H Is For Homicide Page 3


’’He have family here in town?’’

’’Not that I ever heard. Vera Lipton, the CF claims manager, was his immediate supervisor. She'd have his personnel file.’’

’’What about you?’’

I shrugged. ’’Well, I haven't known him long, but I consider him a good friend.’’ I corrected myself into past tense with a small jolt of pain. ’’He was really a nice guy... pleasant and capable. Generous to a fault. He wasn't very open about his personal life, but then, neither am I. We'd have drinks together after work a couple of times a week. Sometimes the 'happy hour'stretched into dinner if both of us happened to be free. I don't think he'd really had time to form many close friendships. He was a funny guy. I mean, literally. The man made me laugh.’’

Lieutenant Dolan was making penciled notes. He asked me some apparently unrelated questions about Parnel's workload, employment history, hobbies, girlfriends. Aside from a few superficial observations, I didn't have much to contribute, which seemed strange to me somehow, given the sense of distress I was feeling. I couldn't take my eyes off of Parnell. The back of his head was round, the hair cut almost to the scalp. The skin of the back of his neck looked soft. His eyes were open, staring blankly at the asphalt. What is life that it can vanish so absolutely in such a short period of time? Looking at Parnell, I was struck by the loss of animation, warmth, energy, all of it gone in an instant, never to return. His job was done. Now the rest of us were caught up in the clerical work that accompanies any death, the impersonal busywork generated by our transfer from aboveground to below.

I checked the slot where Parnell usually parked his car. ’’I wonder where his car went. He has to drive in from Colgate, so it should be here someplace. It's American made, a Chevrolet, I think, eighty or eighty-one, dark blue.’’

’’Might have been stolen. We'll see if we can locate the vehicle. I don't suppose you know the license number offhand.’’

’’Actually, I do. It's a vanity plate - PARNELL - a present to himself on his birthday last month. The big three-oh.’’

’’You have his home address?’’

I gave Dolan the directions. I didn't know the house number, but I'd driven him home on a couple of occasions, once when his car was being serviced and once when he got way too tipsy to get behind the wheel. I also gave Dolan Vera's home number, which he jotted beside her name. ’’I've got a key to the office if you want to see his desk.’’

’’Let's do that.’’

For the next week, the killing was all anybody talked about. There's something profoundly unsettling when murder comes that close to home. Parnell's death was chilling because it seemed so inexplicable. There was nothing about him to suggest that he was marked for homicide. He seemed a perfectly ordinary human being just like the rest of us. As far as anyone could tell there was nothing in his current circumstances, nothing in his background, nothing in his nature, that would invite violence. Since there were never any suspects, we were made uncomfortably aware of our own vulnerability, haunted by the notion that perhaps we knew more than we realized. We discussed the subject endlessly, trying to dispel the cloud of anxiety that billowed up in the wake of his death.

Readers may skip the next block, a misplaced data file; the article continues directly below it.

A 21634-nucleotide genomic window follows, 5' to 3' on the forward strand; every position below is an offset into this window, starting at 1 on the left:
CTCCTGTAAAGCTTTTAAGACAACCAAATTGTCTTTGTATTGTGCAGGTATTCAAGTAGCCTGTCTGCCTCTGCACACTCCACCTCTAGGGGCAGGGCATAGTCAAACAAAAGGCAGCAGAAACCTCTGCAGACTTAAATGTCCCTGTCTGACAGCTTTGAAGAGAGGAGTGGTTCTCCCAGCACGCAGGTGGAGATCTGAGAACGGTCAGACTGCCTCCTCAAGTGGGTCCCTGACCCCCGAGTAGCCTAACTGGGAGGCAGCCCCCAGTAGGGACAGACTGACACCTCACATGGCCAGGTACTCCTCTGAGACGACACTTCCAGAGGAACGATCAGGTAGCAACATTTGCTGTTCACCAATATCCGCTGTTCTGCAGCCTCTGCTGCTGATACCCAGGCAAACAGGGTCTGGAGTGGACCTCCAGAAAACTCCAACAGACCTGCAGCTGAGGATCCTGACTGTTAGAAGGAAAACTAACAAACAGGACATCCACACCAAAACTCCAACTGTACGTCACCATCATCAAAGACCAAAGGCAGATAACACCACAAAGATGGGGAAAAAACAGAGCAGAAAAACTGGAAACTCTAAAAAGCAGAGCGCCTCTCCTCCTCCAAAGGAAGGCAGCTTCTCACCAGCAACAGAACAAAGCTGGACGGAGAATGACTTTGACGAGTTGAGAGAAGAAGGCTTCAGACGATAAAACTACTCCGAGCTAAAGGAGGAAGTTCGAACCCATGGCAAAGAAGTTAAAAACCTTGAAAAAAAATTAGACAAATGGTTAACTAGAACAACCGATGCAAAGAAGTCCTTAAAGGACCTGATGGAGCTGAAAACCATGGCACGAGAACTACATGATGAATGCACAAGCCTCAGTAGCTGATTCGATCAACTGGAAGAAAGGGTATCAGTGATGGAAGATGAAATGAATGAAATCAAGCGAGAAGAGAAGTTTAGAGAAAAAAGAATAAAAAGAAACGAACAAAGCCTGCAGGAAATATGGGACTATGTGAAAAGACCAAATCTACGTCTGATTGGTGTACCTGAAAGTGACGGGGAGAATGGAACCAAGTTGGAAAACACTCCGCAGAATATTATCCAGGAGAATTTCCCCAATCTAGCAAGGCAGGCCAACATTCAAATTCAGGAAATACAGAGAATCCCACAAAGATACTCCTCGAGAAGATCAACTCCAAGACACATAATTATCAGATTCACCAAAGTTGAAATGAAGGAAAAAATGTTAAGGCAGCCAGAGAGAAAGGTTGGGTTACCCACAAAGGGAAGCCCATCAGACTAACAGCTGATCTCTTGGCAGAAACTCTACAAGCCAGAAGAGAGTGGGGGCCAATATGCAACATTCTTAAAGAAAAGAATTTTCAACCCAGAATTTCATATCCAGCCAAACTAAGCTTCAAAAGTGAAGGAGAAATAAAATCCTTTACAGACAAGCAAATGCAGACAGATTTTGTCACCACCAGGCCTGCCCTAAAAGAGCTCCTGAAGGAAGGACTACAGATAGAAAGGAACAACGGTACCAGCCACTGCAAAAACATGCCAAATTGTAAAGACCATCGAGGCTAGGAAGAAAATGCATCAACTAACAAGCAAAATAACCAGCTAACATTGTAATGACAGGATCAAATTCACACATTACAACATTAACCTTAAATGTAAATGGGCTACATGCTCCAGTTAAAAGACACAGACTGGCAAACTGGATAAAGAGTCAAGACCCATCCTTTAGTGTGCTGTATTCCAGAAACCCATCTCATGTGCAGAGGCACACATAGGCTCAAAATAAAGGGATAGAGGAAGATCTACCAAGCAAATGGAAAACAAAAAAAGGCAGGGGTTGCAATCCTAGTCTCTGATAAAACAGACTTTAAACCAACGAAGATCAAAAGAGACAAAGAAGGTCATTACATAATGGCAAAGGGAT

I was no better prepared than anyone else. In my line of work, I'm not a stranger to homicide. For the most part, I don't react, but with Parnel's death, because of our friendship, my usual defenses - action, anger, a tendency to gallows humor - did little to protect me from the same apprehensiveness that gripped everyone else. While I find myself sometimes unwittingly involved in homicide investigations, it's nothing I set out to do, and usually nothing I'd take on without being paid. Since no one had hired me to look into this one, I kept my distance and minded my own business. This was strictly a police matter and I figured they had enough on their hands without any ’’help’’ from me. The fact that I'm a licensed private investigator gives me no more rights or privileges than the average citizen, and no more liberty to intrude.

I was unsettled by the lack of media coverage. After the first splash in the papers, all reference to the homicide seemed to vanish from sight. None of the television news shows carried any follow-up. I had to assume there were no leads and no new information coming in, but it did seem odd. And depressing, to say the least. When someone you care about is murdered like that, you want other people to feel the impact. You want to see the community fired up and some kind of action being taken. Without fuel, even the talk among the CF employees began to peter out. Speculation flared and died, leaving melancholy in its place. The cops swept in and packed up everything in his desk. His active caseload was distributed among the other agents. Some relative of his flew out from the East Coast and closed his apartment, disposing of his belongings. Business went on as usual. Where Parnell Perkins had once been, there was now empty space, and none of us understood quite how to cope with that. Eventually, I would realize how all the pieces fit together, but at that point the puzzle hadn't even been dumped out of the box. Within weeks, the homicide was superseded by the reality of Gordon Titus - Mr. Tight-Ass, as we soon referred to him - the VP from Palm Springs, whose transfer to the home office was scheduled for November 15. As it turned out, even Titus played an unwitting part in the course of events.


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